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cerning the balance of power, then introduced or rendered general, still influence the councils of nations.

The age of CHARLES V. may therefore be considered as the period at which the political state of Europe began to assume a new form. I have endeavoured to render my account of it, an introduction to the history of Europe subsequent to his reign. While his numerous Biographers describe his personal qualities and actions; while the historians of different countries relate occurrences, the consequences of which were local or transient, it hath been my purpose to record only those great transactions in his reign, the effects of which were universal, or continue to be permanent.

As my readers could derive little instruction from such a history of the reign of CHARLES V. without some information concerning the state of Europe previous to the sixteenth century, my desire of supplying this has produced a preliminary volume, in which I have attempted to point out and to explain the great causes and events, to whose operation all the improvements in the political state of Europe, from the subversion of the Roman Empire to the beginning of the sixteenth century, must be ascribed.

I have exhibited a view of the


of society in Europe, not only with respect to interior government, laws, and manners, but with respect to the command of the national force requisite in foreign operations; and I have described the political constitution of the principal States in Europe at the time when CHARLES V. began his reign.

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In this part of my work I have been led into several critical disquisitions, which belong more properly to the province of the lawyer or antiquary, than to that of the historian. These I have placed at the end of the first volume, under the title of Proofs and Illustrations. Many of my readers will, probably, give little attention to such researches. To some they may, perhaps, appear the most curious and interesting part of the work. I have carefully pointed out the sources from which I have derived information, and have cited the writers on whose authority I rely with a minute exactness, which might appear to border upon ostentation, if it were possible to be vain of having read books, many of which nothing but the duty of examining with accuracy whatever I laid before the Public, would have induced me to open. As my inquiries conducted me often into paths which were obscure or little frequented, such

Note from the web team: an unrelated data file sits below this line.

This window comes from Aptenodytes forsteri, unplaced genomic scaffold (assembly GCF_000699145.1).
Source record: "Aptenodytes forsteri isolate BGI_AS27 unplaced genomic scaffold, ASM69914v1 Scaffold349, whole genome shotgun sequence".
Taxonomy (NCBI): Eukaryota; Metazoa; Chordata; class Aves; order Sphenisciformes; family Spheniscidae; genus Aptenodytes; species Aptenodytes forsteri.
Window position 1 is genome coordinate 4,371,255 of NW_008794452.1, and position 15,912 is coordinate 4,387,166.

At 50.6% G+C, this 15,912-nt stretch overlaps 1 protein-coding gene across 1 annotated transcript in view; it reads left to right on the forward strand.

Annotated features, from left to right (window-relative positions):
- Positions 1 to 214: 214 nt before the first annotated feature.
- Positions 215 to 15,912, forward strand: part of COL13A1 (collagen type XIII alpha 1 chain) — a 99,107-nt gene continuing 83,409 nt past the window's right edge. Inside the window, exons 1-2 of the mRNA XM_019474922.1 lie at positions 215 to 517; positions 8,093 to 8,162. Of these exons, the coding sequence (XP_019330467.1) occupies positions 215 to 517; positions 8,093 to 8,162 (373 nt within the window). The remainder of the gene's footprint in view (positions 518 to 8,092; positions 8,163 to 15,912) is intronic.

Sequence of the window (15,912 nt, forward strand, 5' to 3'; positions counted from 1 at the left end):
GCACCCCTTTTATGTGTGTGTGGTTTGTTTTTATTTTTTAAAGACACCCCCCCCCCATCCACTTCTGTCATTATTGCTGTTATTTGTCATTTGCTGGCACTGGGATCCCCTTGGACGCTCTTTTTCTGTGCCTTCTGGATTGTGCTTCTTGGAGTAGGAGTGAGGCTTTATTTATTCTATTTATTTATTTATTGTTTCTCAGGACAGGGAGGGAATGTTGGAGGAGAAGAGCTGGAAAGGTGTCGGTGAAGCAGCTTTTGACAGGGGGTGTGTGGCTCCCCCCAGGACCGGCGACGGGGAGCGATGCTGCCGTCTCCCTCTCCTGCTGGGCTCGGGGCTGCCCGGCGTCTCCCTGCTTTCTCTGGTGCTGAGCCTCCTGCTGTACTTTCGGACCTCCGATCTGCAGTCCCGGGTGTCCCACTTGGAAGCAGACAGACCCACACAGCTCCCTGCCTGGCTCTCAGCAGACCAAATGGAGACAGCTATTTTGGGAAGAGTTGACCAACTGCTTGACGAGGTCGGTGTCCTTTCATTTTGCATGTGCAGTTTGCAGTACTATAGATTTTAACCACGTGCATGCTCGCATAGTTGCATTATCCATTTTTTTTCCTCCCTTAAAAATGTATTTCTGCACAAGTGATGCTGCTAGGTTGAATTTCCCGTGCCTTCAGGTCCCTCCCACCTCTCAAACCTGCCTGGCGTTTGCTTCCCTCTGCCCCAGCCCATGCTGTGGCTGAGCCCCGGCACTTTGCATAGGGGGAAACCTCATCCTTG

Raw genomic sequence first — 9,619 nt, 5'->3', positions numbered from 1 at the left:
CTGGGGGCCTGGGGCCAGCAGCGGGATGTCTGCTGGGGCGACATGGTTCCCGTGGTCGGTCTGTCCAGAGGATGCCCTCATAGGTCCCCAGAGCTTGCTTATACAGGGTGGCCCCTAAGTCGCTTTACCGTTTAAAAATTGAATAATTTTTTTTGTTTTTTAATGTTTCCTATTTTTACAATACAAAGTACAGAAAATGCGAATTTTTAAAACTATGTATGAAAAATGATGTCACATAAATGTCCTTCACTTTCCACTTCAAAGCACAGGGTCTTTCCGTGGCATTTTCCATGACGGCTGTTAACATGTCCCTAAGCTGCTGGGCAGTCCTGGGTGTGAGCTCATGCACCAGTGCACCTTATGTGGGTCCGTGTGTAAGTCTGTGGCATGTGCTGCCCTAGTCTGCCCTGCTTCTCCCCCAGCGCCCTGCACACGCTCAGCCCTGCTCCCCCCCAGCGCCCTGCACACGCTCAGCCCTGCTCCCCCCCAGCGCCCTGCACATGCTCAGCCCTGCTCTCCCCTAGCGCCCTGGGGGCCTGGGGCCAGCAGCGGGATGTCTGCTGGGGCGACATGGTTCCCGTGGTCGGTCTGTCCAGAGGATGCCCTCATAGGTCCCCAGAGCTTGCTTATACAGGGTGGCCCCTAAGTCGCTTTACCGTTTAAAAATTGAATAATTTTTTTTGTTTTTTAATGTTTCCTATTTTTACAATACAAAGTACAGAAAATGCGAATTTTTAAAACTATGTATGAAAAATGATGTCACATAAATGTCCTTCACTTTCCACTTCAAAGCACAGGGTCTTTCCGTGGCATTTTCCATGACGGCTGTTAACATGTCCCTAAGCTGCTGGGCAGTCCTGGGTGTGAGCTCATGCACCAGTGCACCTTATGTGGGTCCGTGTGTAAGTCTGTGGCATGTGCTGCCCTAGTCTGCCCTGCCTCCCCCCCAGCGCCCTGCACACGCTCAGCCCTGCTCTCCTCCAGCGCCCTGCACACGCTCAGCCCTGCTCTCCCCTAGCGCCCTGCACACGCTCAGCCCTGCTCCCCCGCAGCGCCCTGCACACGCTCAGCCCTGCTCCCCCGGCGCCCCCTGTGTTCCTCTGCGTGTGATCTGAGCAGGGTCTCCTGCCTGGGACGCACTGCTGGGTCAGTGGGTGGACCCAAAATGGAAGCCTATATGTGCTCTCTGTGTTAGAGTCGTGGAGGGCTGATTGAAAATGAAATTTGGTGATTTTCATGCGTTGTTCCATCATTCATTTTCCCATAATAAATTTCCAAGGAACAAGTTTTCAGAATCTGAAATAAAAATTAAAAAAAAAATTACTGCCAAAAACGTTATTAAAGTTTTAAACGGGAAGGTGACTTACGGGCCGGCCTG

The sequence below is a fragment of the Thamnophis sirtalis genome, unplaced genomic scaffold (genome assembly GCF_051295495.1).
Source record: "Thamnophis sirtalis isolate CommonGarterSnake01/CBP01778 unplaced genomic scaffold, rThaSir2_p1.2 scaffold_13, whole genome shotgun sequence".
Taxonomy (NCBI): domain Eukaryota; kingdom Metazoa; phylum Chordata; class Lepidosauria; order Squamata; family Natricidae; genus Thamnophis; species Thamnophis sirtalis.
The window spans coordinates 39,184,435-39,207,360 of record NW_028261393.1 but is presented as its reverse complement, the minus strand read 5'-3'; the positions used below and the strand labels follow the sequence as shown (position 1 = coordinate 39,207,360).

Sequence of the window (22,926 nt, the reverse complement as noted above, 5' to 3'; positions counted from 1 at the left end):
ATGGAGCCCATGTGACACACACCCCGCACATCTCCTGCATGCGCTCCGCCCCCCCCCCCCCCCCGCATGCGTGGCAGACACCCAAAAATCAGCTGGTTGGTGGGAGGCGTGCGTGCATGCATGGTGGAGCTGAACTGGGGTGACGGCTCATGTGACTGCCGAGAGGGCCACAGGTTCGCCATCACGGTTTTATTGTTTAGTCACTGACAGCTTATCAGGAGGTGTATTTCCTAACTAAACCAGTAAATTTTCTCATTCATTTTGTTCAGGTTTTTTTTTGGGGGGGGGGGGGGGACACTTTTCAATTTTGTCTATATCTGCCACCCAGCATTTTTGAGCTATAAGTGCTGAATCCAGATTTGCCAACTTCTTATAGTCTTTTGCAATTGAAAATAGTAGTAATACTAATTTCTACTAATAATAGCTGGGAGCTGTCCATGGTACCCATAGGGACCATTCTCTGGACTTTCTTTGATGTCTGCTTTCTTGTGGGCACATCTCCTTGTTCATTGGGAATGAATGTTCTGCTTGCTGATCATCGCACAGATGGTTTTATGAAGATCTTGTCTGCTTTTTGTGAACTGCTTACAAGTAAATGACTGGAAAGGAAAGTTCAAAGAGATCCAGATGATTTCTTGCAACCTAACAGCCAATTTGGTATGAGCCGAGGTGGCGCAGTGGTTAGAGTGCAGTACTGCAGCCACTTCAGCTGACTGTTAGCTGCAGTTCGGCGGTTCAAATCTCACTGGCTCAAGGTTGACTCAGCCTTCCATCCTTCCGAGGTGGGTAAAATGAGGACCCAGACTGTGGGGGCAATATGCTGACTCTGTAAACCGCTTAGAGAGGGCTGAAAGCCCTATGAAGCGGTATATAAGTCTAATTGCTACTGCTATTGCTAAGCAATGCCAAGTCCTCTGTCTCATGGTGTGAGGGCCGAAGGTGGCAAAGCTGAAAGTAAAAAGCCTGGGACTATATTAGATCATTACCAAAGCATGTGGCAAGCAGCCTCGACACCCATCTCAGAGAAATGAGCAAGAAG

constant references to the authors who have been my guides, were not only necessary for authenticating the facts which are the foundations of my reasonings, but may be useful in pointing out the way to such as shall hereafter hold the same course, and in enabling them to carry on their researches with greater facility and suc


EVERY intelligent reader will observe one omission in my work, the reason of which it is necessary to explain. I have given no account of the conquests of Mexico and Peru, or of the establishment of the Spanish colonies in the continent and islands of America. The history of these events I originally intended to have related at considerable length. But upon a nearer and more attentive consideration of this part of my plan, I found that the discovery of the new world; the state of society among its ancient inhabitants; their character, manners, and arts; the genius of the European settlements in its various provinces, together with the influence of these upon


systems of policy or commerce in Europe, were subjects so splendid and important, that a superficial view of them could afford little satisfaction; and, on the other hand, to treat of them as extensively as they merited, must produce an episode, disproportionate to

the principal work. I have therefore reserved these for a separate history; which, if the performance now offered to the Public shall receive its approbation, I purpose to undertake.

Though, by omitting such considerable but detached articles in the reign of CHARLES V. I have circumscribed my narration within more narrow limits, I am yet persuaded, from this view of the intention and nature of the work which I thought it necessary to lay before my readers, that the plan must still appear to them too extensive, and the undertaking too arduous. I have often felt them to be so. But my conviction of the utility of such a history prompted me to persevere. With what success I have executed it, the Public must now judge. I wait, not without solicitude, for its decision; to which I shall submit with a respectful silence.













The effects

View of the Progress of Society in Europe, with respect to

interior Government, Laws, and Manners. Two great revolutions have happened in the political sect. state, and in the manners of the European nations. The first was occasioned by the progress of the Roman power ; the second by the subversion of it. When the spirit of conquest of the Roled the armies of Rome beyond the Alps, they found all the man power countries which they invaded, inhabited by people whom of Europe. they denominated barbarians, but who were nevertheless brave and independent. These defended their ancient possessions with obstinate valour. It was by the superiority of their discipline, rather than that of their courage, that the Romans gained any advantage over them. A single battle did not, as among the effeminate inhabitants of Asia, decide the fate of a state. The vanquished people resumed their arms with fresh spirit, and their undisciplined valour, animated by the love of liberty, supplied the want of conduct as well as of union. During those long and fierce struggles for

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